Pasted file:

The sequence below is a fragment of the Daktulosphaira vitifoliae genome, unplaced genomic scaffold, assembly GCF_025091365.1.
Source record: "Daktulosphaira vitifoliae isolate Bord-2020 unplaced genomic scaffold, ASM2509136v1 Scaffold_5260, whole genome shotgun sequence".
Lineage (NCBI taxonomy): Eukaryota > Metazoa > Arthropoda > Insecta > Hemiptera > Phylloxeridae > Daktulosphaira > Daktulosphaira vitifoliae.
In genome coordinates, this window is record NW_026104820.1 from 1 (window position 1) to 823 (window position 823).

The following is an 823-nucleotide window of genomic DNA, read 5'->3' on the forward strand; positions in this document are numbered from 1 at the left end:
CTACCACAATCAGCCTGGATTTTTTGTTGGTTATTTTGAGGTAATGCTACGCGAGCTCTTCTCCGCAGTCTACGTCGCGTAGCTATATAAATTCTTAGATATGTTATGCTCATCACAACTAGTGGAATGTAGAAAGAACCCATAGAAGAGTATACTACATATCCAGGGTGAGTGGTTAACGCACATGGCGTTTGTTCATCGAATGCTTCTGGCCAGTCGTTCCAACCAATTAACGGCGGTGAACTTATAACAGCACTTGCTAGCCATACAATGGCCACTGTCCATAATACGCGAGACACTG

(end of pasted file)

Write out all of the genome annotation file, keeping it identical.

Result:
The sequence below is a fragment of the Daktulosphaira vitifoliae genome, unplaced genomic scaffold, assembly GCF_025091365.1.
Source record: "Daktulosphaira vitifoliae isolate Bord-2020 unplaced genomic scaffold, ASM2509136v1 Scaffold_5260, whole genome shotgun sequence".
Lineage (NCBI taxonomy): Eukaryota > Metazoa > Arthropoda > Insecta > Hemiptera > Phylloxeridae > Daktulosphaira > Daktulosphaira vitifoliae.
In genome coordinates, this window is record NW_026104820.1 from 1 (window position 1) to 823 (window position 823).

The following is an 823-nucleotide window of genomic DNA, read 5'->3' on the forward strand; positions in this document are numbered from 1 at the left end:
CTACCACAATCAGCCTGGATTTTTTGTTGGTTATTTTGAGGTAATGCTACGCGAGCTCTTCTCCGCAGTCTACGTCGCGTAGCTATATAAATTCTTAGATATGTTATGCTCATCACAACTAGTGGAATGTAGAAAGAACCCATAGAAGAGTATACTACATATCCAGGGTGAGTGGTTAACGCACATGGCGTTTGTTCATCGAATGCTTCTGGCCAGTCGTTCCAACCAATTAACGGCGGTGAACTTATAACAGCACTTGCTAGCCATACAATGGCCACTGTCCATAATACGCGAGACACTG